Old Tokyo Building Becomes a Hub for Various Regions in Japan

The Yomiuri Shimbun
The eatery at the top floor used to be a revolving restaurant.

The Tokyo Kotsu Kaikan building, built almost 60 years ago in Chiyoda Ward, Tokyo, still maintains the atmosphere of the Showa era (1926-1989) despite repeated renovations.

As you leave the central exit of JR Yurakucho Station, you are greeted by a deck jutting into the square in front of the station bearing the name of the building written in silver. Inside, mosaic walls stretch from the first to the third floor of the staircase.

The Yomiuri Shimbun
Mosaic walls stretch from the first to the third floors of the staircase at the Tokyo Kotsu Kaikan. The walls were created by Rokuro Yabashi (1905-1988), a painter from Gifu Prefecture.

In the postwar period, there was a wooden office building in front of the station to house the Tokyo metropolitan government’s transportation bureau. There was also an area called the Sushiya Yokocho alley, which was lined with sushi restaurants, yakitori bars and more.

The Tokyo Kotsu Kaikan building was built there in 1965 as part of a redevelopment project. The name of the building comes from the fact that the bureau of transportation, or “kotsu,” was relocated to its fifth through eighth floors at the time. Some of the stores in the Yokocho alley also moved in, so the building still houses some old-style establishments today.

One of them is Tonkatsu Akebono, a restaurant specializing in pork cutlets, on the first basement floor. It originally opened in the Sushiya Yokocho in 1962.

The restaurant is known for its crisp tonkatsu as well as tastes and prices which have not changed for many years.

Bunzo Nakamura, 52, the second-generation owner of Tonkatsu Akebono, said, “The Kaikan is like my second hometown. It’s sad to see the restaurants around us change, but we plan to keep going all the same.”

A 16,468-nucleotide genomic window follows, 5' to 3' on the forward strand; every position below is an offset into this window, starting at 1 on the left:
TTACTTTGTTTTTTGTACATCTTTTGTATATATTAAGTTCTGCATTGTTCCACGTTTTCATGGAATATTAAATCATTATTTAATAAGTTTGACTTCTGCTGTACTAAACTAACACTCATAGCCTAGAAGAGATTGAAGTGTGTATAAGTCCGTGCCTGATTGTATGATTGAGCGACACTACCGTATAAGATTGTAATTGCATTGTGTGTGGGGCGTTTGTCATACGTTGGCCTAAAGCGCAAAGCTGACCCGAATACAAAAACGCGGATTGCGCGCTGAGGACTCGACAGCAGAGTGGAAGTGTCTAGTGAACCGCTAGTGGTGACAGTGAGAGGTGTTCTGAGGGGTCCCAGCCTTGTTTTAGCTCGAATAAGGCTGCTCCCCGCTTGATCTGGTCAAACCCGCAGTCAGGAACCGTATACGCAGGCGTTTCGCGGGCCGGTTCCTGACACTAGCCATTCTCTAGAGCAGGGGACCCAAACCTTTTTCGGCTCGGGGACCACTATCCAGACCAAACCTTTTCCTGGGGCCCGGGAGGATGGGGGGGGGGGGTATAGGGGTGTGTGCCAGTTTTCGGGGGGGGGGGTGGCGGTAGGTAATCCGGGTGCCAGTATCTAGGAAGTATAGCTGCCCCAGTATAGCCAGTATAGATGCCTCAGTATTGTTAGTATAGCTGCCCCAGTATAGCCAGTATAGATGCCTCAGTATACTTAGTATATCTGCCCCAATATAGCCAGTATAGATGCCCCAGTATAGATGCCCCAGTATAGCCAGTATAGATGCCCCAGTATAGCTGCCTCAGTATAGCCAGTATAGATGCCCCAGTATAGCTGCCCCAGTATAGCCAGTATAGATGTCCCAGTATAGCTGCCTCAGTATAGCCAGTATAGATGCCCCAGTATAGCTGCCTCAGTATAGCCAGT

The Yomiuri Shimbun
Tonkatsu Akebono, one of the most popular restaurants in the building

The Kaikan had the nickname “Tokyo New Center” and a booklet made to celebrate the completion of the building said it was to “become a ‘city center’ within a city center.” It boasted cutting-edge features such as a revolving observatory restaurant on the 15th floor of the building.

The building is now surrounded by taller constructions and the restaurant stopped revolving about three years ago. Although it no longer has the image of being “a city center within a city center,” it has increased its presence as a hub of various regions of Japan in recent years.

It is home to the Furusato Kaiki Shien Center, a facility that offers consultation services for those considering relocation to rural areas. The center also hosts events related to other prefectures. A total of 13 stores that promote prefectures and cities through local food or other specialty products are located in the Tokyo Kotsu Kaikan building.

Hideki Takayama, manager of the Akita Furusatokan, a shop showcasing products from Akita Prefecture, said, “I hope many people will visit us to learn about the charms of Akita.”

The Yomiuri Shimbun
Sake, kiritampo (hollow rice sticks) hot pot sets and other products of Akita Prefecture are available at the Akita Furusatokan.

One cannot help but wonder how the Tokyo Kotsu Kaikan, offering a variety of charms — including the nostalgia of the Showa period and the warmth of various regions — will change in the future.

The Yomiuri Shimbun

Tokyo Kotsu Kaikan

Address: 2-10-1 Yurakucho, Chiyoda Ward, Tokyo

Access: A 1-minute walk from JR Yurakucho Station. A 1- to 8-minute walk from seven stations on six subway lines.

Memo: Closed on Jan. 1.